About This Chapter
Introduction to High School Writing - Chapter Summary and Learning Objectives
With the lessons in this chapter, you'll learn to write essays at the high school level. One video discusses how to respond to an essay prompt , while another looks at how to write for a specific audience. You will look at how to support your argument in the face of opposition. Other lessons cover editing techniques both for your own writing and that of your peers. At the end of this chapter, you will be able to:
- Respond to a writing prompt
- Develop a thesis statement
- Write a personal essay
- Refute opposing arguments
- Edit your essay and those of others
- Spot and eliminate logical fallacies
|How to Focus Your Essay and Respond to the Essay Prompt||Learn techniques that will apply to writing about any subject.|
|What is a Thesis Statement?||Learn what comprises a concise statement of your essay's purpose.|
|How to Write a Thesis Statement||Develop skill at putting together a thesis statement.|
|How to Write a Strong Personal Essay||Learn what makes a personal essay effective.|
|How to Determine the Best Audience or Readers for an Essay||Examine the qualities that appeal to certain readers.|
|Audience Opposition: Anticipating and Refuting Opposing Views in Your Essays||Explore techniques of defending your point of view.|
|How To Edit and Improve Essay Content||Understand what to look for to make your essay better.|
|Peer Editing: How to Edit Essay By Other Writers||Learn what to look for when editing the writing of others.|
|What are Logical Fallacies? - Define, Identify and Avoid Them||Examine gaps in logic and learn how to correct them in your writing.|
1. How to Focus Your Essay and Respond to the Essay Prompt
In this video, learn how to ensure that your writing responds directly to your assignment. Then find out how to spot where you may have strayed from the paper's point and how to get back on track.
2. What is a Thesis Statement?
Before we can talk about how to write a great thesis statement, you need to be able to identify a great thesis when you see one. Contrary to what you may have been taught, a thesis is so much more than just the last sentence of the opening paragraph of an essay.
3. How to Write a Thesis Statement
Find yourself confounded by thesis statements? Writing an excellent thesis statement doesn't require magic or luck, but it does require a few key elements we'll lay out for you in the lesson that follows.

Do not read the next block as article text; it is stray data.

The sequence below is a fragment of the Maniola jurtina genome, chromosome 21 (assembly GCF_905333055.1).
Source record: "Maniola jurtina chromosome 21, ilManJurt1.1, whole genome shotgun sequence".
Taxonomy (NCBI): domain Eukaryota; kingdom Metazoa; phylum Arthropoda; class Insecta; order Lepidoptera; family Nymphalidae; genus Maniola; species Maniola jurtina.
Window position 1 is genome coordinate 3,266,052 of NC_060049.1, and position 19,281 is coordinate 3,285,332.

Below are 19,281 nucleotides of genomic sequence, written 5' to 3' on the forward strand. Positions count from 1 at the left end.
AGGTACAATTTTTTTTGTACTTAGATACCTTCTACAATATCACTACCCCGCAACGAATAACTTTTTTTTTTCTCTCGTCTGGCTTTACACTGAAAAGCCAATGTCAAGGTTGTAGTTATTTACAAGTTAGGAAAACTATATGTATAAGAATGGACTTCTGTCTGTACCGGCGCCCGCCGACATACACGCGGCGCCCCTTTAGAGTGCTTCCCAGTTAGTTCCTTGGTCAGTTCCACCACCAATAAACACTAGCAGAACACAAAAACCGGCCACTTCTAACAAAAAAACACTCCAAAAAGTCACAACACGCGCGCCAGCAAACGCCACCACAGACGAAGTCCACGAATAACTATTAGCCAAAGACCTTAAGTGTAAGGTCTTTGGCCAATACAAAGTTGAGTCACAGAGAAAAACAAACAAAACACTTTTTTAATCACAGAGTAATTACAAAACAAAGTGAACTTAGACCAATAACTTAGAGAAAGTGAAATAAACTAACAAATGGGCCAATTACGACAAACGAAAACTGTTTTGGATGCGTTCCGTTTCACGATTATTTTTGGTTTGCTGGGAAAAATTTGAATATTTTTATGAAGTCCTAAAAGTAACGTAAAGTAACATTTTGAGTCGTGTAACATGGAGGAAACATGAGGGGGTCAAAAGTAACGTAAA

4. How to Write a Strong Personal Essay
At some point, you may be required to write a personal essay. Watch this video to learn how to turn your personal experiences into an effective essay.
5. How to Determine the Best Audience or Readers for an Essay
Who should be reading this? Not every essay can be enjoyed by everyone equally. How do you know who is the best target for an essay? This lesson will help you figure that out.
6. Audience Opposition: Anticipating and Refuting Opposing Views in Your Essays
In addition to planning the major argumentative points you'll make when writing a persuasive paper, you should also think about potential opposing views. This video gives you tips for determining how to effectively anticipate and refute opposing views as you write your argument.
7. How to Edit and Improve Essay Content
Going back through an essay that you've written in order to make substantive content improvements can be a daunting task. Fortunately, there are some basic principles that you can apply to whip your essay into shape.
8. Peer Editing: How to Edit Essays By Other Writers
Alfred Sheinwold once said, 'Learn all you can from the mistakes of others.' A great way to improve your own writing is by editing the writing of others - especially when you have to find the not so obvious mistakes. That is what we will be learning in this lesson - how to edit the work of other writers. The biggest benefit will be in helping you avoid those same mistakes in your own writing.
Earning College Credit
Did you know… We have over 200 college courses that prepare you to earn credit by exam that is accepted by over 1,500 colleges and universities. You can test out of the first two years of college and save thousands off your degree. Anyone can earn credit-by-exam regardless of age or education level.
To learn more, visit our Earning Credit Page
Transferring credit to the school of your choice
Not sure what college you want to attend yet? Study.com has thousands of articles about every imaginable degree, area of study and career path that can help you find the school that's right for you.
Other chapters within the 9th Grade English: Credit Recovery course
- Dramatic Literature
- Elements of Literature
- Essay Basics: Types of Essay
- Conventions in Writing: Usage
- Types of Writing Sources & Citations
- American Novels for 9th Grade
- American Short Stories for 9th Grade
- Ancient Literature for 9th Grade
- British Fiction for 9th Grade
- Contemporary Fiction for 9th Grade
- Drama for 9th Grade
- Poetry for 9th Grade
- Text Analysis and Close Reading
- The Writing Process for 9th Grade
- Capitalization & Spelling
- Elements of Grammar
- Punctuation in Writing